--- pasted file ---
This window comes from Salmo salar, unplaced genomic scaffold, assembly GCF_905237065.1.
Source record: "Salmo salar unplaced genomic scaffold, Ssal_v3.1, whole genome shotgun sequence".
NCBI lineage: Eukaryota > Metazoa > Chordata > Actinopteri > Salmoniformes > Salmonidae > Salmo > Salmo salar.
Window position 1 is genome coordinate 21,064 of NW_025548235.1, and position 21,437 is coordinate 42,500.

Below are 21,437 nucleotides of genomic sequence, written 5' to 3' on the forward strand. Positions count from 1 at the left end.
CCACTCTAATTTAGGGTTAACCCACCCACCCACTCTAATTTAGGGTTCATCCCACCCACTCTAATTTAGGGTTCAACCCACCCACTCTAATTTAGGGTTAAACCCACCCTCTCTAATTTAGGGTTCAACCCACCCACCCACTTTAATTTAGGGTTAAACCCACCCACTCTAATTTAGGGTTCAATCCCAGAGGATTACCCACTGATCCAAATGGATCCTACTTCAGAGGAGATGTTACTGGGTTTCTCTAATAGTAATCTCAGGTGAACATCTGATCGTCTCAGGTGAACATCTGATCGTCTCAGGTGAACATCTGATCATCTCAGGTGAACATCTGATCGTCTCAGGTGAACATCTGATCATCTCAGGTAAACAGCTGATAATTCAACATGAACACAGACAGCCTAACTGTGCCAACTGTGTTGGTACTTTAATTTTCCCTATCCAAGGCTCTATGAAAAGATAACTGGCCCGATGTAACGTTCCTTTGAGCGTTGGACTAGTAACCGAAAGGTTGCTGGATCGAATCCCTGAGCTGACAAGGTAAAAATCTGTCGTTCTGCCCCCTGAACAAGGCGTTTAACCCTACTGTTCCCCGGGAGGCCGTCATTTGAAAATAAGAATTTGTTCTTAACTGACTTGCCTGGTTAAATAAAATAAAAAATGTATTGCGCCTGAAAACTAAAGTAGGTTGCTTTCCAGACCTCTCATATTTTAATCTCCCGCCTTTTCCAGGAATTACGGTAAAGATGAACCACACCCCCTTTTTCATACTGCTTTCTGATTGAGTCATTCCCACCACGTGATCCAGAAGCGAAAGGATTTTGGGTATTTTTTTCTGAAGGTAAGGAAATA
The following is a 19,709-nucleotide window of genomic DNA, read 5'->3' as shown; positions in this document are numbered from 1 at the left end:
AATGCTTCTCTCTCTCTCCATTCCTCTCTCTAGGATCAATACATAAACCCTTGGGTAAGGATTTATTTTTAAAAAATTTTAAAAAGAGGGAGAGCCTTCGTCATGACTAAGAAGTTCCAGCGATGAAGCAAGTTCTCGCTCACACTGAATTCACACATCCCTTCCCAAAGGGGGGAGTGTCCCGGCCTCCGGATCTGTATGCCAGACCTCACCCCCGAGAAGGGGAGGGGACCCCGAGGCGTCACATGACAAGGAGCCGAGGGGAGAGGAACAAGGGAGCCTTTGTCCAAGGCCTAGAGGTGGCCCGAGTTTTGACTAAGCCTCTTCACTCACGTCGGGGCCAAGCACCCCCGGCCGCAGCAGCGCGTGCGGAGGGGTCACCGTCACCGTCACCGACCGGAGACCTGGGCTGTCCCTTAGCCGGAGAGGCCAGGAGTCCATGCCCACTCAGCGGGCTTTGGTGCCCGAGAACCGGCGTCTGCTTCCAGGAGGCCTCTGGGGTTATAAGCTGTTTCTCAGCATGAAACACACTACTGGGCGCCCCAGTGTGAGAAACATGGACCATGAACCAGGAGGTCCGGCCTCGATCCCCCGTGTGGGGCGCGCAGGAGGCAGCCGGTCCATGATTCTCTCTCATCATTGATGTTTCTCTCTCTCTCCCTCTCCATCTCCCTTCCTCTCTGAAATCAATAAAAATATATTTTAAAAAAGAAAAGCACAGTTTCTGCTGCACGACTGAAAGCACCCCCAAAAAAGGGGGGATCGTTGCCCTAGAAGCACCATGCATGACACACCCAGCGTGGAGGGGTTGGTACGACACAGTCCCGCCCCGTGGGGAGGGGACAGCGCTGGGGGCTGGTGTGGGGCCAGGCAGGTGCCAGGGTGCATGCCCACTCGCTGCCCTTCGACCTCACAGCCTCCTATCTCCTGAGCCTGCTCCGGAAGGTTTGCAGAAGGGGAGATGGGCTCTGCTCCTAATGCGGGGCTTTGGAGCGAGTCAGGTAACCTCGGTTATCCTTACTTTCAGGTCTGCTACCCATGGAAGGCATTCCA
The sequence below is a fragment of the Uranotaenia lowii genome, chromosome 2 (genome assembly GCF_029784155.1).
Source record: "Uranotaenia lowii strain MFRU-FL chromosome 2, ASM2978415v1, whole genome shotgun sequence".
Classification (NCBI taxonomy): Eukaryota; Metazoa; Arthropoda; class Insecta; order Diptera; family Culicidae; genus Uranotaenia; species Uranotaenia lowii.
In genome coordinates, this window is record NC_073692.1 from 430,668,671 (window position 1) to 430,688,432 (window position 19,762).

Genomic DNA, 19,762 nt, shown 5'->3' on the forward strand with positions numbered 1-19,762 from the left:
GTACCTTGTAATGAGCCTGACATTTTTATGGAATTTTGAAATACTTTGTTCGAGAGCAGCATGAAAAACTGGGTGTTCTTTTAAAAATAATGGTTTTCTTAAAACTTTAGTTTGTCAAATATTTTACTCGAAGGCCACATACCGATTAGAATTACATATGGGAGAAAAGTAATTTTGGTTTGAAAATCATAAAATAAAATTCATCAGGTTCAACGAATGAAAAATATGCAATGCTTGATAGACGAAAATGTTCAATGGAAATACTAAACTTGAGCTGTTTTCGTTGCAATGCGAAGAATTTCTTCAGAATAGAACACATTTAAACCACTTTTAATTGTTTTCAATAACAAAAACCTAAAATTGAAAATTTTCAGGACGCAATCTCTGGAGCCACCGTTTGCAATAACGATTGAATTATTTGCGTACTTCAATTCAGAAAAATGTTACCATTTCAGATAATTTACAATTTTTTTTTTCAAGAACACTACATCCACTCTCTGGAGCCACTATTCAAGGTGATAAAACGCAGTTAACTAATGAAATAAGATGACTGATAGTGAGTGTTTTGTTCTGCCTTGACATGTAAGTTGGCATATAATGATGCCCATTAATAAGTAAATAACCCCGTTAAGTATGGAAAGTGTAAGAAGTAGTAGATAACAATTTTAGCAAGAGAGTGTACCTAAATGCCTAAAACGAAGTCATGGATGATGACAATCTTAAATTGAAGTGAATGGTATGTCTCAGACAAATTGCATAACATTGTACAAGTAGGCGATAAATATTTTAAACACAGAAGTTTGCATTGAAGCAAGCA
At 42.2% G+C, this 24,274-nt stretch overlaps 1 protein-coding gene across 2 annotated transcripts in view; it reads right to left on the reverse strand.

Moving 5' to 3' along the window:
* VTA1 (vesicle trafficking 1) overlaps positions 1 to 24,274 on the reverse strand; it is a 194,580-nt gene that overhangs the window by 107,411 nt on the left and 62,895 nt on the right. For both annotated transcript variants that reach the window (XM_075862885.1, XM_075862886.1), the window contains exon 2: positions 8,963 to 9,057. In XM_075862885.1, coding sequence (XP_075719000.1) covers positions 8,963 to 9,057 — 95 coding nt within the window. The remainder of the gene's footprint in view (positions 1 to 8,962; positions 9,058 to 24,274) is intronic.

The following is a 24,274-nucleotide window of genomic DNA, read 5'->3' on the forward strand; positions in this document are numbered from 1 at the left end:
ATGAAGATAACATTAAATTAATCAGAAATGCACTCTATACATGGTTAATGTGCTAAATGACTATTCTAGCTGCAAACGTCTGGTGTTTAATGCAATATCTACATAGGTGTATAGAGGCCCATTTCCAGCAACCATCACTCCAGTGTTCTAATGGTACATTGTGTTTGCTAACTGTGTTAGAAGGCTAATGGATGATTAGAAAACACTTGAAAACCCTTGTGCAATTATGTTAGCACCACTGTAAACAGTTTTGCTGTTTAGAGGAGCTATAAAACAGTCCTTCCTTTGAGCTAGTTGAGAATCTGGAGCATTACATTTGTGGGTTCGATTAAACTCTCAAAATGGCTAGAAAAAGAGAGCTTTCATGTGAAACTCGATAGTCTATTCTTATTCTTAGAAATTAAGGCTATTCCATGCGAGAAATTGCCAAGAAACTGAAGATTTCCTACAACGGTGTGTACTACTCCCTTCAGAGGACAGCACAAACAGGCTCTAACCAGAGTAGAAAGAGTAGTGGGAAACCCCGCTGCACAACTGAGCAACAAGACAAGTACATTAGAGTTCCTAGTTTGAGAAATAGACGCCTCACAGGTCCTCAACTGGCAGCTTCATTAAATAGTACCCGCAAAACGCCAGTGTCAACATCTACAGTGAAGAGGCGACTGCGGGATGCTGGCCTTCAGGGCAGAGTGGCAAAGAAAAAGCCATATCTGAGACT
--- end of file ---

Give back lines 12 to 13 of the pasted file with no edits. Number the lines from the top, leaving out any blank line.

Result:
In genome coordinates, this window is record NC_073692.1 from 430,668,671 (window position 1) to 430,688,432 (window position 19,762).

Genomic DNA, 19,762 nt, shown 5'->3' on the forward strand with positions numbered 1-19,762 from the left: